To burkini or not to burkini? This is the vexing question facing France at the moment and the rest of the Western world soon enough. Is it a symbol of the oppression of women or part of the right of a woman to wear what she wants? Is it an attack on liberal French society or a statement on the value of modesty? To reduce it down to its simplest level: is it a good burkini or a bad burkini?
The answer is not clear. A bad burkini, we might all agree, is one forced upon a woman who actually would rather be a little less modest and feel a bit more of the sun of her skin. Yet even in this case of oppression is it any worse than the oppression of the modern media that tells women they must dress immodestly and look amazing while doing so? A good burkini, we might again all agree, would be one freely chosen by the woman. But where does peer pressure, cultural pressure, parental pressure and societal pressure all end and a woman's choice begin? How free our are free choices?
Imagine, two women told by parents to wear the burkini. One goes ahead, valuing domestic harmony, the religious traditions of Islam and the respect of her peers. The other rebels, valuing western ideals of sexual and individual freedom. Who is the more morally correct? Who is the more oppressed? Both ideals, taken to logical conclusions, will be bad – one goes to religious conservatism, without faith in the Christian God and the other to hedonistic living, without faith in the Christian God. Whatever your opinion on the lesser of these two evils, both are still evil lacking faith in the Living God.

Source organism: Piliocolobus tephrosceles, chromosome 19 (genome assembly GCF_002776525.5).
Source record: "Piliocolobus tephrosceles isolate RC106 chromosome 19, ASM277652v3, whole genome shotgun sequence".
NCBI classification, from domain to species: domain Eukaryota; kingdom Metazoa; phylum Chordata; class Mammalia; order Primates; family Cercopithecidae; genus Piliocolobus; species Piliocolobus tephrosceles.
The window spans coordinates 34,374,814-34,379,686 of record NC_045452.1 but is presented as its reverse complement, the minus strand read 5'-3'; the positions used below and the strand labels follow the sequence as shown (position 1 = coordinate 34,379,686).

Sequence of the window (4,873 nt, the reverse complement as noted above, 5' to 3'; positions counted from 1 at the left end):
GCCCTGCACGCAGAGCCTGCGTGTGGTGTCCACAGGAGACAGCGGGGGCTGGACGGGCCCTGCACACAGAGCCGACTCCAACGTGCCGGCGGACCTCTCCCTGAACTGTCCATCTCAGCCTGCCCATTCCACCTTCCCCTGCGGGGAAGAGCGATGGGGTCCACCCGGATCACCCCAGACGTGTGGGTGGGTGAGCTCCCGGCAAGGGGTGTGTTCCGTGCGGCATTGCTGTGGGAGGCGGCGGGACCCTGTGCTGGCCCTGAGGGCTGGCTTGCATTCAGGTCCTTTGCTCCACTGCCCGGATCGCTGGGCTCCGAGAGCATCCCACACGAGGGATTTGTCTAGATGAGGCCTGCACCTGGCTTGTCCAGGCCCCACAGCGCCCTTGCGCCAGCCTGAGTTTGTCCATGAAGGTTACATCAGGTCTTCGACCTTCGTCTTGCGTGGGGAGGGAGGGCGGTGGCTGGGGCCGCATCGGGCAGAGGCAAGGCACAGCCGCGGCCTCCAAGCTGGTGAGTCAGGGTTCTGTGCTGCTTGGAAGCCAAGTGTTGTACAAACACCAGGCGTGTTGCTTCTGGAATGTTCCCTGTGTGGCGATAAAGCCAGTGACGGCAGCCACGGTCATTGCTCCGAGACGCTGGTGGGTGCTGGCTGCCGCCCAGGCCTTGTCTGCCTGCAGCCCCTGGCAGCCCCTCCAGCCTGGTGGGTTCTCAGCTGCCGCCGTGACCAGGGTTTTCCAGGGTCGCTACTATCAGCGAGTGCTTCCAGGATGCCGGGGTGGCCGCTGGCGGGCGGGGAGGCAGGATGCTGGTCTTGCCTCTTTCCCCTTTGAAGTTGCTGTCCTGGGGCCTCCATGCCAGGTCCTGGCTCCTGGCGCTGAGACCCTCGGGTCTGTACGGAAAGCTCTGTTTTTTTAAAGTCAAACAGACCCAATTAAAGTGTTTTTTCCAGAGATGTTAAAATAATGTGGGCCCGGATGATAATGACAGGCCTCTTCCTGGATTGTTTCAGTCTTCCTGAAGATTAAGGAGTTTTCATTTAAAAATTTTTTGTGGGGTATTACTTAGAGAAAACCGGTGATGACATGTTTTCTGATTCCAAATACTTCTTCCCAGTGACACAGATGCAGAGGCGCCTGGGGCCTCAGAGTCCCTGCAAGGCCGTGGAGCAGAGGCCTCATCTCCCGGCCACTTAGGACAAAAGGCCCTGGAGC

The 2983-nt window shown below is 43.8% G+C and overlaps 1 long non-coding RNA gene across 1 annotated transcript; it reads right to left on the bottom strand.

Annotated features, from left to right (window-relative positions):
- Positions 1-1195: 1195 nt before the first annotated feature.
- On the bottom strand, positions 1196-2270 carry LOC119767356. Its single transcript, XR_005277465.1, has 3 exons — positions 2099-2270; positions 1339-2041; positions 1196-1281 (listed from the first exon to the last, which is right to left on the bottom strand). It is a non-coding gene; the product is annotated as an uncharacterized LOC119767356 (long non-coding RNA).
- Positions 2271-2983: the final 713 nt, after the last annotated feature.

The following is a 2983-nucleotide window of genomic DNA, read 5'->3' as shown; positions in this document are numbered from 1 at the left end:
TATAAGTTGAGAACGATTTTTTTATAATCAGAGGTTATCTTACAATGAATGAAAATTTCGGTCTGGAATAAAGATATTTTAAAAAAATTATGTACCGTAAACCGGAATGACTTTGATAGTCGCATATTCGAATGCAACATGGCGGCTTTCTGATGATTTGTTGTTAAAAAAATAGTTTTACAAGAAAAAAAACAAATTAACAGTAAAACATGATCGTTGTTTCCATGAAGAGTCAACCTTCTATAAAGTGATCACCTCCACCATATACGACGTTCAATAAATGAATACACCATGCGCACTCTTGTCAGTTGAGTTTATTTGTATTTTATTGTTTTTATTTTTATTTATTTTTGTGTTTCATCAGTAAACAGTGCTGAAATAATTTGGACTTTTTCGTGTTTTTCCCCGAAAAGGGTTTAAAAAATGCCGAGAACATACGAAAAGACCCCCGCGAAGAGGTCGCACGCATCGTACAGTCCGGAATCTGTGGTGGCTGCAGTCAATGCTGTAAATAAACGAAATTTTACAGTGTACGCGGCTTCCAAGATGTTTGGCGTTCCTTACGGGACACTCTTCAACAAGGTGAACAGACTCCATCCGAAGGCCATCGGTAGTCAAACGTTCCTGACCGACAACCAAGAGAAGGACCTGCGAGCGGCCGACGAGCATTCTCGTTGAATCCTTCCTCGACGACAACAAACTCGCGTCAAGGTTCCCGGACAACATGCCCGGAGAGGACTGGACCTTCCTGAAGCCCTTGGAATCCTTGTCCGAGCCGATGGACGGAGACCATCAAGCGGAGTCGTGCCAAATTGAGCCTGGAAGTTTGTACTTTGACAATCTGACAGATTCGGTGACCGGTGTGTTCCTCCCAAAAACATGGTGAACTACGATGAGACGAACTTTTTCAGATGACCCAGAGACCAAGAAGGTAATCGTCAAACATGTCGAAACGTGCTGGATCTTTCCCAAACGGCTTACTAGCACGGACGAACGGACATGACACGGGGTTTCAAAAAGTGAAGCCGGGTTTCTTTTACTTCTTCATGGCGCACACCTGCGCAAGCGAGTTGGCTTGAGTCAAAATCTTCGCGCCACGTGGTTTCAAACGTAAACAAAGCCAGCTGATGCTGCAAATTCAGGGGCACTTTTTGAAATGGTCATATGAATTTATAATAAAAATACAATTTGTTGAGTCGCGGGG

But let's not kid ourselves, the debate on burkinis is really a debate about Islam as a whole and Islamic extremism in particular. And that debate can be summed up in a similar way: when is a Muslim a “good” Muslim and when is a Muslim a “bad” Muslim?
It would seem that most Muslims in the West can be categorised in the “good” box, if we define good as an unwillingness to commit terrorist attacks. This is a relief. Yet there remain a stubborn percentage in the West, small but not insignificant, of death cult nut-jobs, who are convinced that the cause of Islam must be furthered by violence, death and acts of cruelty. And so we see stabbings, shootings and suicide bombs on the news with seemingly increasing regularity.
But how do we tell one from the other when there will be so many shades of grey? Is the Muslim who gives faithfully to his mosque, despite knowing that a small amount may end up in the hands of terrorists, a good or bad Muslim? What about the father, who in love, and looking to protect his daughter from illiberal western society, insists she wears a burka? Surely, the principle of love and protection is good even if the cultural outworking is extreme?
Unfortunately, the answer is generally: we aren't allowed to talk about it. A full and frank conversation about Islam and Western society can be so easily silenced by the claim of racism. And even when we are able to discuss it, the answers are so very difficult.